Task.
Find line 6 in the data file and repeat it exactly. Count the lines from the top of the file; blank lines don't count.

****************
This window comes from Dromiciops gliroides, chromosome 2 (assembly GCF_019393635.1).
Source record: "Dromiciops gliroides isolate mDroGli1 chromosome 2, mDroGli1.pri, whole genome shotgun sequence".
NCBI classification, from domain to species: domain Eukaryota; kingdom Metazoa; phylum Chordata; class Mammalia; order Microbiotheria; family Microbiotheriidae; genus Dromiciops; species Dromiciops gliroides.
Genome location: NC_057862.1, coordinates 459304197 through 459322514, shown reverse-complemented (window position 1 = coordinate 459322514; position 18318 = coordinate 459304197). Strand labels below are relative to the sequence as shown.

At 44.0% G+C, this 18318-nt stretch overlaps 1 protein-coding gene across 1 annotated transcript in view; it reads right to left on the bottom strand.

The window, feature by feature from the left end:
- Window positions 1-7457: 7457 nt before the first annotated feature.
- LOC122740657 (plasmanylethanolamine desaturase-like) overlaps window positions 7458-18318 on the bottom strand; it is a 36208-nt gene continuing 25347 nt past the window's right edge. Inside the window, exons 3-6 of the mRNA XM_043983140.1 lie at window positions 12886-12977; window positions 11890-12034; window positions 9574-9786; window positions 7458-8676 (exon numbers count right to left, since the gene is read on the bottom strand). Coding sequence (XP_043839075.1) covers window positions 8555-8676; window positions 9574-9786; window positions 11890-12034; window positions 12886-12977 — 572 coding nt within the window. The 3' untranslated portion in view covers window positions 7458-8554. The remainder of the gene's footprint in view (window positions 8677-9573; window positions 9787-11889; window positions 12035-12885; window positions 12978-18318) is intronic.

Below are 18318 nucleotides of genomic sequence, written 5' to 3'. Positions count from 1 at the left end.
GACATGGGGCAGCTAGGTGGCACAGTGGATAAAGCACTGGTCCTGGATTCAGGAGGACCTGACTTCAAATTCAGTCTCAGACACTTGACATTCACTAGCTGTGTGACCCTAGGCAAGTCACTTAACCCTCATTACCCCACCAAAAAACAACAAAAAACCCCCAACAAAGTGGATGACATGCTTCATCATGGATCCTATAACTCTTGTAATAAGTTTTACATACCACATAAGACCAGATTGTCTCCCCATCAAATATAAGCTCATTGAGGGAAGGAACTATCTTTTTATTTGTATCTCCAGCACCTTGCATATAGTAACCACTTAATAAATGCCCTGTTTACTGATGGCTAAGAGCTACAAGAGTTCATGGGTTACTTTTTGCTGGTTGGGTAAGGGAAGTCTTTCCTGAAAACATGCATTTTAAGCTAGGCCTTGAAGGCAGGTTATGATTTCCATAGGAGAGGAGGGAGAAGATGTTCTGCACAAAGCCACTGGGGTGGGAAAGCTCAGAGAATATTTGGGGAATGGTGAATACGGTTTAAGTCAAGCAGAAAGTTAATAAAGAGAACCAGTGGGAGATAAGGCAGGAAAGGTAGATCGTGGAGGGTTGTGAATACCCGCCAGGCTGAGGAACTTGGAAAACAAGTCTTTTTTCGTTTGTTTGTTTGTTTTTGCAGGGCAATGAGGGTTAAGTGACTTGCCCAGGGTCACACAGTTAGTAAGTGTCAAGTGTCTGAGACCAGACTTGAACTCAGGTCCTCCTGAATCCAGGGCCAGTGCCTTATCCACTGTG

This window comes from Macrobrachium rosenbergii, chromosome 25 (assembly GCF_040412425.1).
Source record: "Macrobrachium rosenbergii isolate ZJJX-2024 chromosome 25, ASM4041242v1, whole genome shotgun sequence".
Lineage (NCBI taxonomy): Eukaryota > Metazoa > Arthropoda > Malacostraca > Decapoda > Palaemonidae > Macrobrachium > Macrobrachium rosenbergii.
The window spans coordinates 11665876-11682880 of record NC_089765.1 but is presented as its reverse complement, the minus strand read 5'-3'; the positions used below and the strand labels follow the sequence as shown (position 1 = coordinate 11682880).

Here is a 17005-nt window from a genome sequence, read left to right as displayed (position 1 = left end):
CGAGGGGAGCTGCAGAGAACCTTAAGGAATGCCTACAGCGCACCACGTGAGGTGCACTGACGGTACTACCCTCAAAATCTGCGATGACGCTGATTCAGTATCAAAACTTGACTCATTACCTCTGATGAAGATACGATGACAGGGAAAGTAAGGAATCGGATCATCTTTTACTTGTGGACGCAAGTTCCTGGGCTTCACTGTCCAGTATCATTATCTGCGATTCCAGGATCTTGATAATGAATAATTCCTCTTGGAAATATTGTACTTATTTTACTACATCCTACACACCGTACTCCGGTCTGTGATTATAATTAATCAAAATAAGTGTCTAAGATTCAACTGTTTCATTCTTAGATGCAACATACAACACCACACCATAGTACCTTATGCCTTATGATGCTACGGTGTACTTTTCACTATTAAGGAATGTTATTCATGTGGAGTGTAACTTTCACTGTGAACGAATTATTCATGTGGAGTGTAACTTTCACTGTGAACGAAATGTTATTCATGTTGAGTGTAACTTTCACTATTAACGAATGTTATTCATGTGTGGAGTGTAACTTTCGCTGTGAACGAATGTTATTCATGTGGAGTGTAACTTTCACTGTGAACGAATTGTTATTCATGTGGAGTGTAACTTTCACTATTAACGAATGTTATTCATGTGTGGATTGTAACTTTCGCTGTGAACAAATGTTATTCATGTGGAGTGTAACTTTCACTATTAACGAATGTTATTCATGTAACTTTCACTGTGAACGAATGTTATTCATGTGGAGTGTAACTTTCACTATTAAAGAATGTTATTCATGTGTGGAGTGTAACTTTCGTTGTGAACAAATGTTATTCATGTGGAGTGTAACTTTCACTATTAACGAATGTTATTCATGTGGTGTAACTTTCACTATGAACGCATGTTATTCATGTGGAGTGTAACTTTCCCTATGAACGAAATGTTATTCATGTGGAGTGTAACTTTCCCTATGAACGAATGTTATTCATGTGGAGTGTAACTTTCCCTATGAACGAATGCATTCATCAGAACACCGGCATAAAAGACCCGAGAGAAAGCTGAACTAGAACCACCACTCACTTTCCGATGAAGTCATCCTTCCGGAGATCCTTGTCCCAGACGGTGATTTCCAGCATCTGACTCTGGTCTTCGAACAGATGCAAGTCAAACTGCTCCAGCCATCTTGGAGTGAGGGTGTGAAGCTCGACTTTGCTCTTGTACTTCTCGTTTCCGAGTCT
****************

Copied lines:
The window, feature by feature from the left end: